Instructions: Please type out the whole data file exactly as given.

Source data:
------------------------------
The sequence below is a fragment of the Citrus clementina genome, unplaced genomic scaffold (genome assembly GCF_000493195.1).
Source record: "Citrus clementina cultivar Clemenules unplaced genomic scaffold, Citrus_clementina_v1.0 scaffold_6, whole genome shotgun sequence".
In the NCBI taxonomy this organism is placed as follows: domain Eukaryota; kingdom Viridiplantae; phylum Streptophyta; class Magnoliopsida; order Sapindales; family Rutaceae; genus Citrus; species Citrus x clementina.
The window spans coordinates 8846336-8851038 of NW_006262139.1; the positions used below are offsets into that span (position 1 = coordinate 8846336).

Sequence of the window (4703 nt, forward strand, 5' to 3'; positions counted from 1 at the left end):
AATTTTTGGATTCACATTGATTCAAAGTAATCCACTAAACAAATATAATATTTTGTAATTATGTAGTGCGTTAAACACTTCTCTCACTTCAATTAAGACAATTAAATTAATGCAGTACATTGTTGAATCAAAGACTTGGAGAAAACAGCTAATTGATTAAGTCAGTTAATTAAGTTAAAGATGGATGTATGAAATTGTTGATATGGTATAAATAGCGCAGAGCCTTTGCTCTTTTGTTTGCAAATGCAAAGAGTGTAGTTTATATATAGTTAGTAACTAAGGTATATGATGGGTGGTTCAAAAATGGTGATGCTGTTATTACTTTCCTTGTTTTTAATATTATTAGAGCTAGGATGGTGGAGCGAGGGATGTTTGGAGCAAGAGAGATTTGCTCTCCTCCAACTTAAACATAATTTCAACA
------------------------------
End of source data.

The sequence below is a fragment of the Citrus clementina genome, unplaced genomic scaffold (genome assembly GCF_000493195.1).
Source record: "Citrus clementina cultivar Clemenules unplaced genomic scaffold, Citrus_clementina_v1.0 scaffold_6, whole genome shotgun sequence".
In the NCBI taxonomy this organism is placed as follows: domain Eukaryota; kingdom Viridiplantae; phylum Streptophyta; class Magnoliopsida; order Sapindales; family Rutaceae; genus Citrus; species Citrus x clementina.
The window spans coordinates 8846336-8851038 of NW_006262139.1; the positions used below are offsets into that span (position 1 = coordinate 8846336).

Sequence of the window (4703 nt, forward strand, 5' to 3'; positions counted from 1 at the left end):
AATTTTTGGATTCACATTGATTCAAAGTAATCCACTAAACAAATATAATATTTTGTAATTATGTAGTGCGTTAAACACTTCTCTCACTTCAATTAAGACAATTAAATTAATGCAGTACATTGTTGAATCAAAGACTTGGAGAAAACAGCTAATTGATTAAGTCAGTTAATTAAGTTAAAGATGGATGTATGAAATTGTTGATATGGTATAAATAGCGCAGAGCCTTTGCTCTTTTGTTTGCAAATGCAAAGAGTGTAGTTTATATATAGTTAGTAACTAAGGTATATGATGGGTGGTTCAAAAATGGTGATGCTGTTATTACTTTCCTTGTTTTTAATATTATTAGAGCTAGGATGGTGGAGCGAGGGATGTTTGGAGCAAGAGAGATTTGCTCTCCTCCAACTTAAACATAATTTCAACA